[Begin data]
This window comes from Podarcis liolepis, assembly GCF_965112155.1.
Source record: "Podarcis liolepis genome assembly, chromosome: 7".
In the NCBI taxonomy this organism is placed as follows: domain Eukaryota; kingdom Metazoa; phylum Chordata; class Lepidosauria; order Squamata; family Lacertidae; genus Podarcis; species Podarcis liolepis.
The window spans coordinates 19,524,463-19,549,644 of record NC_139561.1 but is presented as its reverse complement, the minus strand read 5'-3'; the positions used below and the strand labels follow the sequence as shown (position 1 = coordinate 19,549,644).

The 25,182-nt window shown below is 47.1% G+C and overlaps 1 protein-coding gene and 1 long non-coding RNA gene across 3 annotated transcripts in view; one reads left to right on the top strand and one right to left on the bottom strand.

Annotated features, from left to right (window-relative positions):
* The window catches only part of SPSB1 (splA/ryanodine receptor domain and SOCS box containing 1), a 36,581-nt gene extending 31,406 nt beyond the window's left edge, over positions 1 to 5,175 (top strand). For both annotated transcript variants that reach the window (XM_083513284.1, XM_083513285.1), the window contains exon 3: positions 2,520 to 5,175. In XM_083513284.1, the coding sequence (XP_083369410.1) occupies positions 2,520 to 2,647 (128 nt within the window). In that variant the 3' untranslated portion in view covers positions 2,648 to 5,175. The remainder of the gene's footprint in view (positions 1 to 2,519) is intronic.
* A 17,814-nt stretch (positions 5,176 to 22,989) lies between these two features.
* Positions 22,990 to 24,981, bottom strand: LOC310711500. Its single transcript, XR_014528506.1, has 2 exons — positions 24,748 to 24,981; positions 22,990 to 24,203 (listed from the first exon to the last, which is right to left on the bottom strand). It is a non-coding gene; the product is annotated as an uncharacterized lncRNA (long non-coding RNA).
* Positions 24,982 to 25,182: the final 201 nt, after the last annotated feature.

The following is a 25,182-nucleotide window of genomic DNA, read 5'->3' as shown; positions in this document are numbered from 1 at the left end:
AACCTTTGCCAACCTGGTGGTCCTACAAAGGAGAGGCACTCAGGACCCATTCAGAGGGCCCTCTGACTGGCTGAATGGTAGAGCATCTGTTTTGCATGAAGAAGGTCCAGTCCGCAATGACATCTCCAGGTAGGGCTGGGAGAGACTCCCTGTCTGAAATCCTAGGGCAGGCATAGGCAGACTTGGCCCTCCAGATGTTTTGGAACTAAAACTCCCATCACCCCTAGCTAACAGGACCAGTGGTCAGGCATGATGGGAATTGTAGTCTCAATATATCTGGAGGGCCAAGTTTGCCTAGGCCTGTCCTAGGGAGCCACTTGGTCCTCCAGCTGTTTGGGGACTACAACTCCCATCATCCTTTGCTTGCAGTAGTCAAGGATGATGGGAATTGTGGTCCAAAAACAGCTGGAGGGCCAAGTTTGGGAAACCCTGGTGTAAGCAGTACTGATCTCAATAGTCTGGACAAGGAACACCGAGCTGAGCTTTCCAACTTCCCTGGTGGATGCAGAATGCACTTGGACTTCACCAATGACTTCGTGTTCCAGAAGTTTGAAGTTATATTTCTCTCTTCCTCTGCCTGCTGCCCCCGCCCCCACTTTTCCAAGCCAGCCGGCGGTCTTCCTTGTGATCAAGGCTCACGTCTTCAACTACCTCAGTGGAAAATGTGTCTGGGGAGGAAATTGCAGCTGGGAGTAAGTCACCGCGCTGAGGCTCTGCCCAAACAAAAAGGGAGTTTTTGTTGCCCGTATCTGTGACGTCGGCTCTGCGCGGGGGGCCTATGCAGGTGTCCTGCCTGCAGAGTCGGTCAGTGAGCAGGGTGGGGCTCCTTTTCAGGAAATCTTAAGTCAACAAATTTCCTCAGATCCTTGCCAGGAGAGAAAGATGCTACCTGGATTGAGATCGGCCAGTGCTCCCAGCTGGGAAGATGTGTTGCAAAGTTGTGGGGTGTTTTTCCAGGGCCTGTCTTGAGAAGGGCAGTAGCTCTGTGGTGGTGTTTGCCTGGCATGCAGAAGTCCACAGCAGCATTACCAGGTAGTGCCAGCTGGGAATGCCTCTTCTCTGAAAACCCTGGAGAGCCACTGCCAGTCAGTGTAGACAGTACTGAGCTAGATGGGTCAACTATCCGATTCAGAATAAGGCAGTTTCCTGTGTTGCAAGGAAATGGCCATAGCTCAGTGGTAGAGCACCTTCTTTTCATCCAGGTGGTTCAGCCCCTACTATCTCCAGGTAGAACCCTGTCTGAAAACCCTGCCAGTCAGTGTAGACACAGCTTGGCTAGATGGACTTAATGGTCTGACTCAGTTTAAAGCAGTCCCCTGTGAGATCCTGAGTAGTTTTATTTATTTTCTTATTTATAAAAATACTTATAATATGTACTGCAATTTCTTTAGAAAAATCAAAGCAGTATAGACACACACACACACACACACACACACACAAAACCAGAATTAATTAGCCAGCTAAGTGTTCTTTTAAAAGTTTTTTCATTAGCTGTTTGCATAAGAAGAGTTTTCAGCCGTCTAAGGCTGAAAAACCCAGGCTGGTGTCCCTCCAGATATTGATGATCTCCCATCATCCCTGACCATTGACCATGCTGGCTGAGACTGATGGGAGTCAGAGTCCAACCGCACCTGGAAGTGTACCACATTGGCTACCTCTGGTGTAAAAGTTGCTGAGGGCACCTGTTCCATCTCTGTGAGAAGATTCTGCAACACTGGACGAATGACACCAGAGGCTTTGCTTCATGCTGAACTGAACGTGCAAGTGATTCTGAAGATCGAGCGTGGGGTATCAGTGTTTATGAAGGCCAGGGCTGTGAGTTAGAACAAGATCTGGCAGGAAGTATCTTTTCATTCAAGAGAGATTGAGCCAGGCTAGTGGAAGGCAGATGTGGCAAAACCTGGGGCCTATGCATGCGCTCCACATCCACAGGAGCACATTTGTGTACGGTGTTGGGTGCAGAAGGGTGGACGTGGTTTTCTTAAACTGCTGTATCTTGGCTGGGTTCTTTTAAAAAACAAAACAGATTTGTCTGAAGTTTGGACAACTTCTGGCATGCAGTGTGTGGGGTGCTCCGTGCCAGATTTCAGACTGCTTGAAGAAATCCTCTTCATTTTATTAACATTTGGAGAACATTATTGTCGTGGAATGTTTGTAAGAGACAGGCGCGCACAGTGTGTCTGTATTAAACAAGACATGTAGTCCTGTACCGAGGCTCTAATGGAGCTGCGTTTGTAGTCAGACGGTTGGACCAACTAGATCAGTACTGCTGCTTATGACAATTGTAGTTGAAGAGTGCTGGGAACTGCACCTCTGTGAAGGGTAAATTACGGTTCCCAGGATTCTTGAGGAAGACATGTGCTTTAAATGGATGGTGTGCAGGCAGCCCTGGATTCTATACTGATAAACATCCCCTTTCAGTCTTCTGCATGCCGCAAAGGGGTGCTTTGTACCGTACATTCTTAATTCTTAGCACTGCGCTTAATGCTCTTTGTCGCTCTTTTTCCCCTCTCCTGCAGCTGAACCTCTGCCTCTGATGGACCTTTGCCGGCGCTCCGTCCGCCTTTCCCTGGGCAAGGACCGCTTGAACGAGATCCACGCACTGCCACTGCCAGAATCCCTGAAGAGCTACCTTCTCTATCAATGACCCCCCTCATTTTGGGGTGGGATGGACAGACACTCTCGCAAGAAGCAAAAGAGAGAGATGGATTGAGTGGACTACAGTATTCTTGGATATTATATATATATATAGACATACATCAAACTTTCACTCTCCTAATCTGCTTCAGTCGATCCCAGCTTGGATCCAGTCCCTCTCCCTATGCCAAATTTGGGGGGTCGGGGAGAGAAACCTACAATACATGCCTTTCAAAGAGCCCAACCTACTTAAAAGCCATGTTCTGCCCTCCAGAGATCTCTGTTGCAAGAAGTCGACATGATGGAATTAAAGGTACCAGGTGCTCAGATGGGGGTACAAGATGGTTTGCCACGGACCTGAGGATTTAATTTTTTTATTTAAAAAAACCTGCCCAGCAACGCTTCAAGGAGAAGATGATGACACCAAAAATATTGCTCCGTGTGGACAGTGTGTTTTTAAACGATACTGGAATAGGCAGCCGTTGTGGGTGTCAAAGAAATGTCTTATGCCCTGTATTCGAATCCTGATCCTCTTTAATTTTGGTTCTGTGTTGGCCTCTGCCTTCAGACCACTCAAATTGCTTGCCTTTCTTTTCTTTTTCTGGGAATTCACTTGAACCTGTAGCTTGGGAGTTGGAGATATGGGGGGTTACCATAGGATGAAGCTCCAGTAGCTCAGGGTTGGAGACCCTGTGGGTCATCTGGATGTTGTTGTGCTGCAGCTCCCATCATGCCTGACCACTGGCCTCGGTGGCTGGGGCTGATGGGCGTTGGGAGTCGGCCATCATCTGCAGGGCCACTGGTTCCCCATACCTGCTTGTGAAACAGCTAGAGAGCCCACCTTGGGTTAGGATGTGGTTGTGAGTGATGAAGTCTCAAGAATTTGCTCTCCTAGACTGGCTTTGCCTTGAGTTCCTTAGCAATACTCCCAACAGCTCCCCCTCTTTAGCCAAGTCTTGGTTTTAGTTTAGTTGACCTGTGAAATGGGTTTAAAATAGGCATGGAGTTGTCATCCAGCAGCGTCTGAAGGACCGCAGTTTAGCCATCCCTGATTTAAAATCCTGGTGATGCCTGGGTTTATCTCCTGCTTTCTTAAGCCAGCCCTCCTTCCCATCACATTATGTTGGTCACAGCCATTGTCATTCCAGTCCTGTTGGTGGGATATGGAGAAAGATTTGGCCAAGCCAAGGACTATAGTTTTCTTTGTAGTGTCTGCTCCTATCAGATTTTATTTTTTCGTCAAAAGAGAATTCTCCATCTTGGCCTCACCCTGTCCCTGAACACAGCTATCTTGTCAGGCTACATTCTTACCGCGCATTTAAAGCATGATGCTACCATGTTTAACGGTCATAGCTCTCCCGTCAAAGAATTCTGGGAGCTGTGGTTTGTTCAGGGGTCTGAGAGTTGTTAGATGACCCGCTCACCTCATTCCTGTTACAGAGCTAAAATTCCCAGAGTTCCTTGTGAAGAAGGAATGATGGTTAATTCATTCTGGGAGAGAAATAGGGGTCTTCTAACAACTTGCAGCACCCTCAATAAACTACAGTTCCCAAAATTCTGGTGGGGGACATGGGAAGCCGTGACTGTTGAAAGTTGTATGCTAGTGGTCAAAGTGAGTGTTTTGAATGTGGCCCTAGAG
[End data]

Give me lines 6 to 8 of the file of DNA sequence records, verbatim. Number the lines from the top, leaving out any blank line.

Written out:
Annotated features, from left to right (window-relative positions):
* The window catches only part of SPSB1 (splA/ryanodine receptor domain and SOCS box containing 1), a 36,581-nt gene extending 31,406 nt beyond the window's left edge, over positions 1 to 5,175 (top strand). For both annotated transcript variants that reach the window (XM_083513284.1, XM_083513285.1), the window contains exon 3: positions 2,520 to 5,175. In XM_083513284.1, the coding sequence (XP_083369410.1) occupies positions 2,520 to 2,647 (128 nt within the window). In that variant the 3' untranslated portion in view covers positions 2,648 to 5,175. The remainder of the gene's footprint in view (positions 1 to 2,519) is intronic.
* A 17,814-nt stretch (positions 5,176 to 22,989) lies between these two features.